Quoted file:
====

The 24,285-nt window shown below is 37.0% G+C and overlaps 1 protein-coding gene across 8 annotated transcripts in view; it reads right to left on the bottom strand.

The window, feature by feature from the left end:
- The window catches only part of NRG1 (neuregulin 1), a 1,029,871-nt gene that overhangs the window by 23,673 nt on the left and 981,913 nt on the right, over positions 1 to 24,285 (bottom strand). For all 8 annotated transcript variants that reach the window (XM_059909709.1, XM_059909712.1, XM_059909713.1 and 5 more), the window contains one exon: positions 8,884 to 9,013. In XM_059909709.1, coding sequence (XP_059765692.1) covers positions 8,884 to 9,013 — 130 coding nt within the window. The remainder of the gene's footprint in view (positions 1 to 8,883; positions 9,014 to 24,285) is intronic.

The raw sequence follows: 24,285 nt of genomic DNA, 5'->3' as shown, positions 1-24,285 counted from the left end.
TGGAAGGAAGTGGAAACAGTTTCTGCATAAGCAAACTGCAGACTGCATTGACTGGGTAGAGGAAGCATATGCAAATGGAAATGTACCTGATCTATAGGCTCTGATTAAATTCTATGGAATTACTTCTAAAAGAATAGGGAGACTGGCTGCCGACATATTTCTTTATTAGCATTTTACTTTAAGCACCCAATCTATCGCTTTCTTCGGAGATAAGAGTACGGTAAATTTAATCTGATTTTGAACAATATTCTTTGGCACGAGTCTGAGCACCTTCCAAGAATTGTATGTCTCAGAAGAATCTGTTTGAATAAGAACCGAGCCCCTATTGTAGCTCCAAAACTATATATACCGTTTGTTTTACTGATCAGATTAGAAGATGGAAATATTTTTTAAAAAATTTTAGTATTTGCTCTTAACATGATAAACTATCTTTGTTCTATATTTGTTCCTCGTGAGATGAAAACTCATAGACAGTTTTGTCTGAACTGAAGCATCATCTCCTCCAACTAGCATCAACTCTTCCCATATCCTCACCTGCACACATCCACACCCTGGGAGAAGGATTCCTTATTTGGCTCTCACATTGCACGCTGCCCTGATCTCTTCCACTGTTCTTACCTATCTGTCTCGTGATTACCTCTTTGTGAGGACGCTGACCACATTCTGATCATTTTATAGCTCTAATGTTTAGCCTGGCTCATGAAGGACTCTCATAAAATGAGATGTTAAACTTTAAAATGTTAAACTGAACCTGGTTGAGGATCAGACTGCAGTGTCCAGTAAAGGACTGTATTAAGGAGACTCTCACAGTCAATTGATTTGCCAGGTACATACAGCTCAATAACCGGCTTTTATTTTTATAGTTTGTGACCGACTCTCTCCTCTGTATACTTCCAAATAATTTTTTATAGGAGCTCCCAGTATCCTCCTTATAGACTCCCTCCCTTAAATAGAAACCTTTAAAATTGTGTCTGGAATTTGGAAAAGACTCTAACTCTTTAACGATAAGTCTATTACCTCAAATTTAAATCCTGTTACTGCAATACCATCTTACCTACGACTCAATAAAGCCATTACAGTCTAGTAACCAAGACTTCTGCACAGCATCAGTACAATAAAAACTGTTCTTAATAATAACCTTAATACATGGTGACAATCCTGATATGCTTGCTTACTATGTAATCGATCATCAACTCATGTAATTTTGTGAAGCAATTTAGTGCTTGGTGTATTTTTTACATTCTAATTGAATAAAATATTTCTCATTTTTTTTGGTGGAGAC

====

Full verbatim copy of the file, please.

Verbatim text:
The 24,285-nt window shown below is 37.0% G+C and overlaps 1 protein-coding gene across 8 annotated transcripts in view; it reads right to left on the bottom strand.

The window, feature by feature from the left end:
- The window catches only part of NRG1 (neuregulin 1), a 1,029,871-nt gene that overhangs the window by 23,673 nt on the left and 981,913 nt on the right, over positions 1 to 24,285 (bottom strand). For all 8 annotated transcript variants that reach the window (XM_059909709.1, XM_059909712.1, XM_059909713.1 and 5 more), the window contains one exon: positions 8,884 to 9,013. In XM_059909709.1, coding sequence (XP_059765692.1) covers positions 8,884 to 9,013 — 130 coding nt within the window. The remainder of the gene's footprint in view (positions 1 to 8,883; positions 9,014 to 24,285) is intronic.

The raw sequence follows: 24,285 nt of genomic DNA, 5'->3' as shown, positions 1-24,285 counted from the left end.
TGGAAGGAAGTGGAAACAGTTTCTGCATAAGCAAACTGCAGACTGCATTGACTGGGTAGAGGAAGCATATGCAAATGGAAATGTACCTGATCTATAGGCTCTGATTAAATTCTATGGAATTACTTCTAAAAGAATAGGGAGACTGGCTGCCGACATATTTCTTTATTAGCATTTTACTTTAAGCACCCAATCTATCGCTTTCTTCGGAGATAAGAGTACGGTAAATTTAATCTGATTTTGAACAATATTCTTTGGCACGAGTCTGAGCACCTTCCAAGAATTGTATGTCTCAGAAGAATCTGTTTGAATAAGAACCGAGCCCCTATTGTAGCTCCAAAACTATATATACCGTTTGTTTTACTGATCAGATTAGAAGATGGAAATATTTTTTAAAAAATTTTAGTATTTGCTCTTAACATGATAAACTATCTTTGTTCTATATTTGTTCCTCGTGAGATGAAAACTCATAGACAGTTTTGTCTGAACTGAAGCATCATCTCCTCCAACTAGCATCAACTCTTCCCATATCCTCACCTGCACACATCCACACCCTGGGAGAAGGATTCCTTATTTGGCTCTCACATTGCACGCTGCCCTGATCTCTTCCACTGTTCTTACCTATCTGTCTCGTGATTACCTCTTTGTGAGGACGCTGACCACATTCTGATCATTTTATAGCTCTAATGTTTAGCCTGGCTCATGAAGGACTCTCATAAAATGAGATGTTAAACTTTAAAATGTTAAACTGAACCTGGTTGAGGATCAGACTGCAGTGTCCAGTAAAGGACTGTATTAAGGAGACTCTCACAGTCAATTGATTTGCCAGGTACATACAGCTCAATAACCGGCTTTTATTTTTATAGTTTGTGACCGACTCTCTCCTCTGTATACTTCCAAATAATTTTTTATAGGAGCTCCCAGTATCCTCCTTATAGACTCCCTCCCTTAAATAGAAACCTTTAAAATTGTGTCTGGAATTTGGAAAAGACTCTAACTCTTTAACGATAAGTCTATTACCTCAAATTTAAATCCTGTTACTGCAATACCATCTTACCTACGACTCAATAAAGCCATTACAGTCTAGTAACCAAGACTTCTGCACAGCATCAGTACAATAAAAACTGTTCTTAATAATAACCTTAATACATGGTGACAATCCTGATATGCTTGCTTACTATGTAATCGATCATCAACTCATGTAATTTTGTGAAGCAATTTAGTGCTTGGTGTATTTTTTACATTCTAATTGAATAAAATATTTCTCATTTTTTTTGGTGGAGAC